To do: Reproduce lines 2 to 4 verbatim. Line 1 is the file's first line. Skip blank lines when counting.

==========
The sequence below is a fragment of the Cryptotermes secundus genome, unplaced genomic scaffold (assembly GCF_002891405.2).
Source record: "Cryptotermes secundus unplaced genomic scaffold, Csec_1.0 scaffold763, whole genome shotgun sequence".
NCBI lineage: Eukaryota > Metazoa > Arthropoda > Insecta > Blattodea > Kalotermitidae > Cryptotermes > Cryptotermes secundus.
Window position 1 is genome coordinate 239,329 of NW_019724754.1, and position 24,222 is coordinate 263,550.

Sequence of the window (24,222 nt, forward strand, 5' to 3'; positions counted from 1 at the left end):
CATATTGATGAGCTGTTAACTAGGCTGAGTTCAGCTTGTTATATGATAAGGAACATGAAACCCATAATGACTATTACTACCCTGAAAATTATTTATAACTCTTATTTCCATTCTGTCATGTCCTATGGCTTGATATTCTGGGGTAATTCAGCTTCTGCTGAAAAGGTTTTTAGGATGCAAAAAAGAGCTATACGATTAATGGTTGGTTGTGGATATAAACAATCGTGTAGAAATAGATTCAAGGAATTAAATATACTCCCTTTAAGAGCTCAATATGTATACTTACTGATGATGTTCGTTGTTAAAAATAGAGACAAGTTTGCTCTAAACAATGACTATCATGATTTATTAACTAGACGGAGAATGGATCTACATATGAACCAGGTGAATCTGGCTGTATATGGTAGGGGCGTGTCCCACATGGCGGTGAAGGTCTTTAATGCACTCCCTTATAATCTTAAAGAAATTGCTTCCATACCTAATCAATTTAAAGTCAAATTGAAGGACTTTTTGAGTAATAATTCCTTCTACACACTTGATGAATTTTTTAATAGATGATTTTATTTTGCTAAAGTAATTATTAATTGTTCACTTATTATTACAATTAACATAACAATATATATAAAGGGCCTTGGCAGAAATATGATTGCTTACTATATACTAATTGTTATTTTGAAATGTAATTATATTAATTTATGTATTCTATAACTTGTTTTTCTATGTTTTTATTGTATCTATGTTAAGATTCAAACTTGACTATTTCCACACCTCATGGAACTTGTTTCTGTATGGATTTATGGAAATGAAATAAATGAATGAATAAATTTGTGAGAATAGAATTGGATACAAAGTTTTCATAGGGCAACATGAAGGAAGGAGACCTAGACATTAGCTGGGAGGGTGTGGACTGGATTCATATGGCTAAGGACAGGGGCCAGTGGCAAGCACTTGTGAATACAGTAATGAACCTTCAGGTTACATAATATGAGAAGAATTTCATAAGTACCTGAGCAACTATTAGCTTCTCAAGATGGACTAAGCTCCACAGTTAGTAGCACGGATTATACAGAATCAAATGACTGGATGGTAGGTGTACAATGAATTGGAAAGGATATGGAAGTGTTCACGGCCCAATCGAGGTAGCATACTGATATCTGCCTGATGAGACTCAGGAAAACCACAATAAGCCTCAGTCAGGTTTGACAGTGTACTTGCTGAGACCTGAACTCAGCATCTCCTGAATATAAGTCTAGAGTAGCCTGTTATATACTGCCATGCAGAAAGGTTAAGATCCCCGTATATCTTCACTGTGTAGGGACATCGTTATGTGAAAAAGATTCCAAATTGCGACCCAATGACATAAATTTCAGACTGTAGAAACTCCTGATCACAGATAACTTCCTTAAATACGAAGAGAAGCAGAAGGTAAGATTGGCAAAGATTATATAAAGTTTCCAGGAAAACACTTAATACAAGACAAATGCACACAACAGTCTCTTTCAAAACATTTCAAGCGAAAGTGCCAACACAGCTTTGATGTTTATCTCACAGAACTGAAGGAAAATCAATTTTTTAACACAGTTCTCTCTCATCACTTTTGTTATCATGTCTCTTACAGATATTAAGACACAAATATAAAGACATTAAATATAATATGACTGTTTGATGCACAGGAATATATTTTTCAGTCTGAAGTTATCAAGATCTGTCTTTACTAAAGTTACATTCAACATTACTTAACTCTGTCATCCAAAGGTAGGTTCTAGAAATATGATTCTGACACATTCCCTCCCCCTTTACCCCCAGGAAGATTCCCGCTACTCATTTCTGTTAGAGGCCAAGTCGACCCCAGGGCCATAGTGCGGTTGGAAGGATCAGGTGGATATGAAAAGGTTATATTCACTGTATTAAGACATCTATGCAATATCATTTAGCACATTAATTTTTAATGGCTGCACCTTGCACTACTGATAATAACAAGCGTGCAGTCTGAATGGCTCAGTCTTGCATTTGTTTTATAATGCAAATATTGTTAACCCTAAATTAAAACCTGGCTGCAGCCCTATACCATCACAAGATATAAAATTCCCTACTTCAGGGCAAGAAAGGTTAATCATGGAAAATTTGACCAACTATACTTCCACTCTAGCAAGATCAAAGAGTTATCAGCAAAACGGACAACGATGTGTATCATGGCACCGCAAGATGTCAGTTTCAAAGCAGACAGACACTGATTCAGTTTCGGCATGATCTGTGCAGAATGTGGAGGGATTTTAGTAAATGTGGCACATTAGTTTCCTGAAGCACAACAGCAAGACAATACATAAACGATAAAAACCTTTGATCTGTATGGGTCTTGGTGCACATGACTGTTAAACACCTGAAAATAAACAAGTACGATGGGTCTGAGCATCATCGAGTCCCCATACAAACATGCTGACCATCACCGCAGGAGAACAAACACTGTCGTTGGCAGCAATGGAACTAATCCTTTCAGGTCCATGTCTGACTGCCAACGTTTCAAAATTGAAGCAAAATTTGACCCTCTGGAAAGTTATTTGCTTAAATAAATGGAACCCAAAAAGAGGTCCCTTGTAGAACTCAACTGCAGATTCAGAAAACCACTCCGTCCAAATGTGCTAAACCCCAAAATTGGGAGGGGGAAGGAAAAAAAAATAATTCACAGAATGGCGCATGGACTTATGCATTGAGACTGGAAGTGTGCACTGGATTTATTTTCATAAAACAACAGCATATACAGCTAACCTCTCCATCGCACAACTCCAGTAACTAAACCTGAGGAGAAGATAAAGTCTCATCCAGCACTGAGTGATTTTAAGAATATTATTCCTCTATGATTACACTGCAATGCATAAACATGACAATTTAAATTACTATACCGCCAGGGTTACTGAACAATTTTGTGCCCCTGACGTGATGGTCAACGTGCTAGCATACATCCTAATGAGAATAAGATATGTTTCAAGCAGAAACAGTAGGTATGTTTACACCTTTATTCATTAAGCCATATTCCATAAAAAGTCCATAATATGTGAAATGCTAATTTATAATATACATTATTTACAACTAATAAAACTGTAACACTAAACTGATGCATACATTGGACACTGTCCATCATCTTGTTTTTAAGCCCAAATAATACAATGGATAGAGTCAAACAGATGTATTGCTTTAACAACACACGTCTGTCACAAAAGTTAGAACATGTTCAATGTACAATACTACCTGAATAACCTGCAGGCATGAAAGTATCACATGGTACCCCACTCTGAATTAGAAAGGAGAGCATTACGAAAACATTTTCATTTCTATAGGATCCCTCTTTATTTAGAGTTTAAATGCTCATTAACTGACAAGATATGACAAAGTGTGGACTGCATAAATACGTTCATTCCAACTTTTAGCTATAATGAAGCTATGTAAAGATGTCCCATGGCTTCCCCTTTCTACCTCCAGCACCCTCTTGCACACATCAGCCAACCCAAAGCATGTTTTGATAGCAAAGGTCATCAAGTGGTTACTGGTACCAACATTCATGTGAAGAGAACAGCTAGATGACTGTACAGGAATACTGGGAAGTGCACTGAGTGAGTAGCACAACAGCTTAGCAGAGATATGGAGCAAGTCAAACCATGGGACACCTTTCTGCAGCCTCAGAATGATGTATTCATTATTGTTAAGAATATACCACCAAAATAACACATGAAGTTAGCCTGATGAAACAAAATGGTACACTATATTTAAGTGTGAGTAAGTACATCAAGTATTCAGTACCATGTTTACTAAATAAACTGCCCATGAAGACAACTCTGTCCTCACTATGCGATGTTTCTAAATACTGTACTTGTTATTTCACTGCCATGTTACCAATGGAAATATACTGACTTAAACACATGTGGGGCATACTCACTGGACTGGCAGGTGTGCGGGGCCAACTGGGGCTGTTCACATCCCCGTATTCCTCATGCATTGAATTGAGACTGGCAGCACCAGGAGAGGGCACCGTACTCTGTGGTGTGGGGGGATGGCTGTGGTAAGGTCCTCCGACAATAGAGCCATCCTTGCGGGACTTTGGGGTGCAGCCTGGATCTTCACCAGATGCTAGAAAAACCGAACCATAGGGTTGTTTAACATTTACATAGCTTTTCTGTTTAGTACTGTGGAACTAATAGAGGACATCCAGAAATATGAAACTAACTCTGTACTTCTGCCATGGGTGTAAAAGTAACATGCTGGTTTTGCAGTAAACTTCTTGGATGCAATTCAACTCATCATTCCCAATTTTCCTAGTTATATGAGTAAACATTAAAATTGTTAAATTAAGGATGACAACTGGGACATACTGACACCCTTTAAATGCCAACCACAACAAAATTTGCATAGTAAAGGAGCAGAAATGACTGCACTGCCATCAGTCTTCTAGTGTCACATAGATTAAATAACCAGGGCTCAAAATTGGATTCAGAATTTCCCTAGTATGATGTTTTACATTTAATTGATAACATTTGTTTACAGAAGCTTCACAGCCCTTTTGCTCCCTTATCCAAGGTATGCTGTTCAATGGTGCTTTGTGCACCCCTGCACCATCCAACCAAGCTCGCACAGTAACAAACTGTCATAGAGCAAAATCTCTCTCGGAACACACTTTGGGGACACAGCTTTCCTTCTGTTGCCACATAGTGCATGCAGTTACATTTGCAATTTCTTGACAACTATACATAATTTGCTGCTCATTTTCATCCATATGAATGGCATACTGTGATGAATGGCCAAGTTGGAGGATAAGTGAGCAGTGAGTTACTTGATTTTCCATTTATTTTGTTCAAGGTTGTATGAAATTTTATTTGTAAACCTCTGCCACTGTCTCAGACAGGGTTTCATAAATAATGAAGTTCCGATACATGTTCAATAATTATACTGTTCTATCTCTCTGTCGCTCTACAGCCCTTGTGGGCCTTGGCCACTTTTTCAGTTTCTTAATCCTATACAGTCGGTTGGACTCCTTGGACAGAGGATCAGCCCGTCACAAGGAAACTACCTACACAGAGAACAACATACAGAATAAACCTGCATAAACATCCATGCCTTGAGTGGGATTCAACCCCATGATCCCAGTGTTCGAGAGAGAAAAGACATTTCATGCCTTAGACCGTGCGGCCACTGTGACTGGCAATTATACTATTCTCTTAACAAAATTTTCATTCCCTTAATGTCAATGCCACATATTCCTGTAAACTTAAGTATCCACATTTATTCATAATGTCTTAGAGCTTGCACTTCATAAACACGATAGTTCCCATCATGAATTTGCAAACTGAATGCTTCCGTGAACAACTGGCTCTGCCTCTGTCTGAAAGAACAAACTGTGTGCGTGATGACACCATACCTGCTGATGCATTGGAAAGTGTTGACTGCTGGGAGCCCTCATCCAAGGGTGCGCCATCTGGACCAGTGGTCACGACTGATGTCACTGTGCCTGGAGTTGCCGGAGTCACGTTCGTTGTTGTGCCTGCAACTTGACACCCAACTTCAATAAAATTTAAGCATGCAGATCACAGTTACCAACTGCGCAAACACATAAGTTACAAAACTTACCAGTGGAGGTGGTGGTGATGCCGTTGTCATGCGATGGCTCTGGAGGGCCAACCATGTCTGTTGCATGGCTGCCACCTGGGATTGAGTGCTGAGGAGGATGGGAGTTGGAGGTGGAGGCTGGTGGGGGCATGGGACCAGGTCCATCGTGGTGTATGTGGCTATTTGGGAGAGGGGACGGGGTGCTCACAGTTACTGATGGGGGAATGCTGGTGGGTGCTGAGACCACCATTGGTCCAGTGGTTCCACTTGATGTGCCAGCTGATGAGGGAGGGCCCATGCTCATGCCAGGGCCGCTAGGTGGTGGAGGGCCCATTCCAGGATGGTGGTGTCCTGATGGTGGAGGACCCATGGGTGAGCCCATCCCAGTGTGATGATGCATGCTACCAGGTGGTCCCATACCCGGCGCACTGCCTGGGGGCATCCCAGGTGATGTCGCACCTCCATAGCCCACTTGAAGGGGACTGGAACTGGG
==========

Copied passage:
Source record: "Cryptotermes secundus unplaced genomic scaffold, Csec_1.0 scaffold763, whole genome shotgun sequence".
NCBI lineage: Eukaryota > Metazoa > Arthropoda > Insecta > Blattodea > Kalotermitidae > Cryptotermes > Cryptotermes secundus.
Window position 1 is genome coordinate 239,329 of NW_019724754.1, and position 24,222 is coordinate 263,550.